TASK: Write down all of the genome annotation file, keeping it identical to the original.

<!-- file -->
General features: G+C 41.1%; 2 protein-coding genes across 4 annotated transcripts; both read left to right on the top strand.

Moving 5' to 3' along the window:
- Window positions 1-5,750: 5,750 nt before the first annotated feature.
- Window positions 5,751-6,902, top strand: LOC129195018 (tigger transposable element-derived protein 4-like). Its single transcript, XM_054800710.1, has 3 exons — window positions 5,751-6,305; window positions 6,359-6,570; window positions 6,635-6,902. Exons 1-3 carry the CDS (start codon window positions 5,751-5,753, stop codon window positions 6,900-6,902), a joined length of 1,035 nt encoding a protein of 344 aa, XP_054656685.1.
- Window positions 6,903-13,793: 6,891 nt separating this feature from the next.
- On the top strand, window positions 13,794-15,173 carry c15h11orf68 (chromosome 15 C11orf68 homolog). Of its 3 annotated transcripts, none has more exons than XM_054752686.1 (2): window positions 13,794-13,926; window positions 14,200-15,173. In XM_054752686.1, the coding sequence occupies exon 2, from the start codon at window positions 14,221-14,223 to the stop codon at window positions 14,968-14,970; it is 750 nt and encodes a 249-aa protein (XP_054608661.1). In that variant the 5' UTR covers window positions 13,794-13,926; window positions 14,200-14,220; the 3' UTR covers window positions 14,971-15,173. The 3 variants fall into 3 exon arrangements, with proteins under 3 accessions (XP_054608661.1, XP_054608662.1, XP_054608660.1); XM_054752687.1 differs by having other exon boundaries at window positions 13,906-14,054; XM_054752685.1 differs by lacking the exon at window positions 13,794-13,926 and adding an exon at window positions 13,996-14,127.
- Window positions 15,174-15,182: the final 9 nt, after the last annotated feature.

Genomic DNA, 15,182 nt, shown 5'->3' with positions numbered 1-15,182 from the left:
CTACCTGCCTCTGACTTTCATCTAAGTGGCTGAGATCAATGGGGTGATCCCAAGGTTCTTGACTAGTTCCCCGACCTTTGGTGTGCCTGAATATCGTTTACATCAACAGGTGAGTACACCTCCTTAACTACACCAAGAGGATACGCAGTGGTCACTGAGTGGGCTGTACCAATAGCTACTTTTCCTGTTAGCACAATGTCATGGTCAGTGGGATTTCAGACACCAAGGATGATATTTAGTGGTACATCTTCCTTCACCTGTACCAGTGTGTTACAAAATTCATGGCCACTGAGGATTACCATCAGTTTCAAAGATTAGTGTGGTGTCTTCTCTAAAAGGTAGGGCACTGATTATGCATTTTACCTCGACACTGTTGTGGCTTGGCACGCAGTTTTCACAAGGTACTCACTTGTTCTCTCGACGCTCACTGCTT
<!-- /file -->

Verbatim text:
General features: G+C 41.1%; 2 protein-coding genes across 4 annotated transcripts; both read left to right on the top strand.

Moving 5' to 3' along the window:
- Window positions 1-5,750: 5,750 nt before the first annotated feature.
- Window positions 5,751-6,902, top strand: LOC129195018 (tigger transposable element-derived protein 4-like). Its single transcript, XM_054800710.1, has 3 exons — window positions 5,751-6,305; window positions 6,359-6,570; window positions 6,635-6,902. Exons 1-3 carry the CDS (start codon window positions 5,751-5,753, stop codon window positions 6,900-6,902), a joined length of 1,035 nt encoding a protein of 344 aa, XP_054656685.1.
- Window positions 6,903-13,793: 6,891 nt separating this feature from the next.
- On the top strand, window positions 13,794-15,173 carry c15h11orf68 (chromosome 15 C11orf68 homolog). Of its 3 annotated transcripts, none has more exons than XM_054752686.1 (2): window positions 13,794-13,926; window positions 14,200-15,173. In XM_054752686.1, the coding sequence occupies exon 2, from the start codon at window positions 14,221-14,223 to the stop codon at window positions 14,968-14,970; it is 750 nt and encodes a 249-aa protein (XP_054608661.1). In that variant the 5' UTR covers window positions 13,794-13,926; window positions 14,200-14,220; the 3' UTR covers window positions 14,971-15,173. The 3 variants fall into 3 exon arrangements, with proteins under 3 accessions (XP_054608661.1, XP_054608662.1, XP_054608660.1); XM_054752687.1 differs by having other exon boundaries at window positions 13,906-14,054; XM_054752685.1 differs by lacking the exon at window positions 13,794-13,926 and adding an exon at window positions 13,996-14,127.
- Window positions 15,174-15,182: the final 9 nt, after the last annotated feature.

Genomic DNA, 15,182 nt, shown 5'->3' with positions numbered 1-15,182 from the left:
CTACCTGCCTCTGACTTTCATCTAAGTGGCTGAGATCAATGGGGTGATCCCAAGGTTCTTGACTAGTTCCCCGACCTTTGGTGTGCCTGAATATCGTTTACATCAACAGGTGAGTACACCTCCTTAACTACACCAAGAGGATACGCAGTGGTCACTGAGTGGGCTGTACCAATAGCTACTTTTCCTGTTAGCACAATGTCATGGTCAGTGGGATTTCAGACACCAAGGATGATATTTAGTGGTACATCTTCCTTCACCTGTACCAGTGTGTTACAAAATTCATGGCCACTGAGGATTACCATCAGTTTCAAAGATTAGTGTGGTGTCTTCTCTAAAAGGTAGGGCACTGATTATGCATTTTACCTCGACACTGTTGTGGCTTGGCACGCAGTTTTCACAAGGTACTCACTTGTTCTCTCGACGCTCACTGCTT